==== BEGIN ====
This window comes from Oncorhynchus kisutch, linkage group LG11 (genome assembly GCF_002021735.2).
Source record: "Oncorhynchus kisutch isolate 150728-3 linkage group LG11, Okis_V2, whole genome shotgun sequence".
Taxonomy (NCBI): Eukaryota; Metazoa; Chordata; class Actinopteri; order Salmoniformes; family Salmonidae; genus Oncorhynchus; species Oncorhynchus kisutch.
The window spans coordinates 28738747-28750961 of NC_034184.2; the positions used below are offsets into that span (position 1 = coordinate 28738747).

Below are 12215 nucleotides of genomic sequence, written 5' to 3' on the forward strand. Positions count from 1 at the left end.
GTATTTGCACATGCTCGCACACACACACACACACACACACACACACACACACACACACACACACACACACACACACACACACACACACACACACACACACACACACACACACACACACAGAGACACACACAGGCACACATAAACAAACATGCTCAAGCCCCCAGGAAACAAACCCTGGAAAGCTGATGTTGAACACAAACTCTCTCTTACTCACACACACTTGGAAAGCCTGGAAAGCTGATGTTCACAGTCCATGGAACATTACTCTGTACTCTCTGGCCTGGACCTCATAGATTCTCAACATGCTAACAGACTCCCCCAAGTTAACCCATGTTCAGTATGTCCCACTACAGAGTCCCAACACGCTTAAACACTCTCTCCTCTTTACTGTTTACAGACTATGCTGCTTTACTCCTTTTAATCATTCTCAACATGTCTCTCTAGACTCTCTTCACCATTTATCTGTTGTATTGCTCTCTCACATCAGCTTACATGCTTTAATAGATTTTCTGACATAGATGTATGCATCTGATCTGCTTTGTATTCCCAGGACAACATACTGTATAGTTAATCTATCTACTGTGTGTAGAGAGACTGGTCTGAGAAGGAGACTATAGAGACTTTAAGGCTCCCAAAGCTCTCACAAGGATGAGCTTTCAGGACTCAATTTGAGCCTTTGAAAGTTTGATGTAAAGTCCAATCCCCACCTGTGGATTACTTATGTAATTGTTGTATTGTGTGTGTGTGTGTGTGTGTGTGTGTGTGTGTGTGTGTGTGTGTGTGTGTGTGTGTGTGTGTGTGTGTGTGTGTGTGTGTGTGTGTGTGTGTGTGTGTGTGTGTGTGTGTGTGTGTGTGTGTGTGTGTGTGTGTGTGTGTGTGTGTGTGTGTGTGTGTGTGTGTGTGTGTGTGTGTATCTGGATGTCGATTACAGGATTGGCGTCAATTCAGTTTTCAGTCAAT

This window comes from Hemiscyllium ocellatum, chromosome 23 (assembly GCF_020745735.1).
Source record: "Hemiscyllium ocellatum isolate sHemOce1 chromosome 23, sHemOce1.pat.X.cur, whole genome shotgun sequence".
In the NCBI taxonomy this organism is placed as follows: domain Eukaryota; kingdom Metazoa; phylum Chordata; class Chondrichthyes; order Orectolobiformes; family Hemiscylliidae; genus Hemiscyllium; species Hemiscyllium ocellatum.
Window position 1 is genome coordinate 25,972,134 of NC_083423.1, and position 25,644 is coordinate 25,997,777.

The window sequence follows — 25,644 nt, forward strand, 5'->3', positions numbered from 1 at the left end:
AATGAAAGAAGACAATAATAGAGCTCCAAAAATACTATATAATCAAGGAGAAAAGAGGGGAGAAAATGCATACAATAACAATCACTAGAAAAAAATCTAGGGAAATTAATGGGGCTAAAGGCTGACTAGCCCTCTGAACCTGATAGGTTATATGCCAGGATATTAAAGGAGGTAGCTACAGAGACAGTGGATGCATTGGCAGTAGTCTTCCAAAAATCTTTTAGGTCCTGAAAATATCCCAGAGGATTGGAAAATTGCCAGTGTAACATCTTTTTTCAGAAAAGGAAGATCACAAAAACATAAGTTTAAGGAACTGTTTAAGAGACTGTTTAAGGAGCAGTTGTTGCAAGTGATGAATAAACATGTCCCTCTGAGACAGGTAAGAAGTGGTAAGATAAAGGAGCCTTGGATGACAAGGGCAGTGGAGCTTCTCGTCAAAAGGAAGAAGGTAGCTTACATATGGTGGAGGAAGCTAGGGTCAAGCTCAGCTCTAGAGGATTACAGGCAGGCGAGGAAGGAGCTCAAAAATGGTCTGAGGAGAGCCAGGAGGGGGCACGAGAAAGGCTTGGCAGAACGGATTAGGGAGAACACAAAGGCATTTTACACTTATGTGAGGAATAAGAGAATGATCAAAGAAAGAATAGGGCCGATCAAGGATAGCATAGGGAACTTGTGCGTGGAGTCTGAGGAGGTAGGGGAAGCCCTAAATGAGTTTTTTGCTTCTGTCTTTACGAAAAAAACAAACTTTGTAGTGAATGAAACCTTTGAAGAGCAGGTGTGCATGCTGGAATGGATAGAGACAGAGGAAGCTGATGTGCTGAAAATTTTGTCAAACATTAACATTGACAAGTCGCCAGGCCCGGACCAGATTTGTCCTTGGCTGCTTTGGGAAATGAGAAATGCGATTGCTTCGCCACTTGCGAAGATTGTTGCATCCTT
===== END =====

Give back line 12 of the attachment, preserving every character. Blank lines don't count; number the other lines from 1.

AATGAAAGAAGACAATAATAGAGCTCCAAAAATACTATATAATCAAGGAGAAAAGAGGGGAGAAAATGCATACAATAACAATCACTAGAAAAAAATCTAGGGAAATTAATGGGGCTAAAGGCTGACTAGCCCTCTGAACCTGATAGGTTATATGCCAGGATATTAAAGGAGGTAGCTACAGAGACAGTGGATGCATTGGCAGTAGTCTTCCAAAAATCTTTTAGGTCCTGAAAATATCCCAGAGGATTGGAAAATTGCCAGTGTAACATCTTTTTTCAGAAAAGGAAGATCACAAAAACATAAGTTTAAGGAACTGTTTAAGAGACTGTTTAAGGAGCAGTTGTTGCAAGTGATGAATAAACATGTCCCTCTGAGACAGGTAAGAAGTGGTAAGATAAAGGAGCCTTGGATGACAAGGGCAGTGGAGCTTCTCGTCAAAAGGAAGAAGGTAGCTTACATATGGTGGAGGAAGCTAGGGTCAAGCTCAGCTCTAGAGGATTACAGGCAGGCGAGGAAGGAGCTCAAAAATGGTCTGAGGAGAGCCAGGAGGGGGCACGAGAAAGGCTTGGCAGAACGGATTAGGGAGAACACAAAGGCATTTTACACTTATGTGAGGAATAAGAGAATGATCAAAGAAAGAATAGGGCCGATCAAGGATAGCATAGGGAACTTGTGCGTGGAGTCTGAGGAGGTAGGGGAAGCCCTAAATGAGTTTTTTGCTTCTGTCTTTACGAAAAAAACAAACTTTGTAGTGAATGAAACCTTTGAAGAGCAGGTGTGCATGCTGGAATGGATAGAGACAGAGGAAGCTGATGTGCTGAAAATTTTGTCAAACATTAACATTGACAAGTCGCCAGGCCCGGACCAGATTTGTCCTTGGCTGCTTTGGGAAATGAGAAATGCGATTGCTTCGCCACTTGCGAAGATTGTTGCATCCTT